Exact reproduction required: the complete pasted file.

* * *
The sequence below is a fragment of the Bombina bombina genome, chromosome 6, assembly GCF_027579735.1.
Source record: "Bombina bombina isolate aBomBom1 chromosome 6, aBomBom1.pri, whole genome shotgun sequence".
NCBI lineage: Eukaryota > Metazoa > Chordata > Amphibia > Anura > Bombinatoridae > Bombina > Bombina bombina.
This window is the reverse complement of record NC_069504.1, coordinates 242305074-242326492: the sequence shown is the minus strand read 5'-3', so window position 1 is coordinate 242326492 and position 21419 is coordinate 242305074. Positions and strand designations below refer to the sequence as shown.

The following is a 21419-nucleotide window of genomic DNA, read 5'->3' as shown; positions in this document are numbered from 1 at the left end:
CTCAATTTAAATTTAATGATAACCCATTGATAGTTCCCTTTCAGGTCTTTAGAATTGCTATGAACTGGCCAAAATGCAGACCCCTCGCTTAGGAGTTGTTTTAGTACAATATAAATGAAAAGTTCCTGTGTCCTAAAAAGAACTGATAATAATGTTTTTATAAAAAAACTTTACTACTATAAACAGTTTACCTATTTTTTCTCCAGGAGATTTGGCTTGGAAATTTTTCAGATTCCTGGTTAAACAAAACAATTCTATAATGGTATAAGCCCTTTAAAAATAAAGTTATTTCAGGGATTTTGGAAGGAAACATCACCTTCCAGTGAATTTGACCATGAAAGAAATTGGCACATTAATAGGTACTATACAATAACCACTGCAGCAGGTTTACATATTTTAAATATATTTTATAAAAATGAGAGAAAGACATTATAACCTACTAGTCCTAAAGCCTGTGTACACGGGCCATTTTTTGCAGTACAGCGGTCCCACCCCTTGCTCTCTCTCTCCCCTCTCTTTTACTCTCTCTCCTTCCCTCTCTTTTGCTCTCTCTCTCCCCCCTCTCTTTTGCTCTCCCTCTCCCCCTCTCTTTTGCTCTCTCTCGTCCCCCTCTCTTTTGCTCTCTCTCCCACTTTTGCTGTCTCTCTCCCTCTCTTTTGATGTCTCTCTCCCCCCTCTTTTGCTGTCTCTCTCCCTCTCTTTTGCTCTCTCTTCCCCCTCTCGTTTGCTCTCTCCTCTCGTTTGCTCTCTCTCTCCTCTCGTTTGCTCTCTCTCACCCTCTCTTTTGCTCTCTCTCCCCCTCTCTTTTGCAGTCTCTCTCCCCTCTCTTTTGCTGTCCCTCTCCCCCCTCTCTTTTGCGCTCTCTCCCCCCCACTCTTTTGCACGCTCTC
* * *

The sequence below is a fragment of the Bombina bombina genome, chromosome 6, assembly GCF_027579735.1.
Source record: "Bombina bombina isolate aBomBom1 chromosome 6, aBomBom1.pri, whole genome shotgun sequence".
NCBI lineage: Eukaryota > Metazoa > Chordata > Amphibia > Anura > Bombinatoridae > Bombina > Bombina bombina.
This window is the reverse complement of record NC_069504.1, coordinates 242305074-242326492: the sequence shown is the minus strand read 5'-3', so window position 1 is coordinate 242326492 and position 21419 is coordinate 242305074. Positions and strand designations below refer to the sequence as shown.

The following is a 21419-nucleotide window of genomic DNA, read 5'->3' as shown; positions in this document are numbered from 1 at the left end:
CTCAATTTAAATTTAATGATAACCCATTGATAGTTCCCTTTCAGGTCTTTAGAATTGCTATGAACTGGCCAAAATGCAGACCCCTCGCTTAGGAGTTGTTTTAGTACAATATAAATGAAAAGTTCCTGTGTCCTAAAAAGAACTGATAATAATGTTTTTATAAAAAAACTTTACTACTATAAACAGTTTACCTATTTTTTCTCCAGGAGATTTGGCTTGGAAATTTTTCAGATTCCTGGTTAAACAAAACAATTCTATAATGGTATAAGCCCTTTAAAAATAAAGTTATTTCAGGGATTTTGGAAGGAAACATCACCTTCCAGTGAATTTGACCATGAAAGAAATTGGCACATTAATAGGTACTATACAATAACCACTGCAGCAGGTTTACATATTTTAAATATATTTTATAAAAATGAGAGAAAGACATTATAACCTACTAGTCCTAAAGCCTGTGTACACGGGCCATTTTTTGCAGTACAGCGGTCCCACCCCTTGCTCTCTCTCTCCCCTCTCTTTTACTCTCTCTCCTTCCCTCTCTTTTGCTCTCTCTCTCCCCCCTCTCTTTTGCTCTCCCTCTCCCCCTCTCTTTTGCTCTCTCTCGTCCCCCTCTCTTTTGCTCTCTCTCCCACTTTTGCTGTCTCTCTCCCTCTCTTTTGATGTCTCTCTCCCCCCTCTTTTGCTGTCTCTCTCCCTCTCTTTTGCTCTCTCTTCCCCCTCTCGTTTGCTCTCTCCTCTCGTTTGCTCTCTCTCTCCTCTCGTTTGCTCTCTCTCACCCTCTCTTTTGCTCTCTCTCCCCCTCTCTTTTGCAGTCTCTCTCCCCTCTCTTTTGCTGTCCCTCTCCCCCCTCTCTTTTGCGCTCTCTCCCCCCCACTCTTTTGCACGCTCTC